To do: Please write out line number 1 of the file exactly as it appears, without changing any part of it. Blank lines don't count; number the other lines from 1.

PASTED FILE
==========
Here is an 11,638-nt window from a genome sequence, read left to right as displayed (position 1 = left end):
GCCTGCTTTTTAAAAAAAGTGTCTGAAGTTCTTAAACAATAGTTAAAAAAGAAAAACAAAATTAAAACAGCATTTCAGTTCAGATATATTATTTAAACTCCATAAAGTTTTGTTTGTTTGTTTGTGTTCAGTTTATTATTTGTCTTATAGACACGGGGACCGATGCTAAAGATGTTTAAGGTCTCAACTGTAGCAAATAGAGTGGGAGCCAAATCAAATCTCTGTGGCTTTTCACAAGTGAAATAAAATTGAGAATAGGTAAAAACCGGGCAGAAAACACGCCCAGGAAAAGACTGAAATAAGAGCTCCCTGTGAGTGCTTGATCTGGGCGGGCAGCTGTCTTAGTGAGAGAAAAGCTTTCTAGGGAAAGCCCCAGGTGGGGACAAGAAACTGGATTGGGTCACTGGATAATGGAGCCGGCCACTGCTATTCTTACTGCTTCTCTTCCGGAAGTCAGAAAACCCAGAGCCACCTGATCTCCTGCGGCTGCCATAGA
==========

Here is an 11,638-nt window from a genome sequence, read left to right as displayed (position 1 = left end):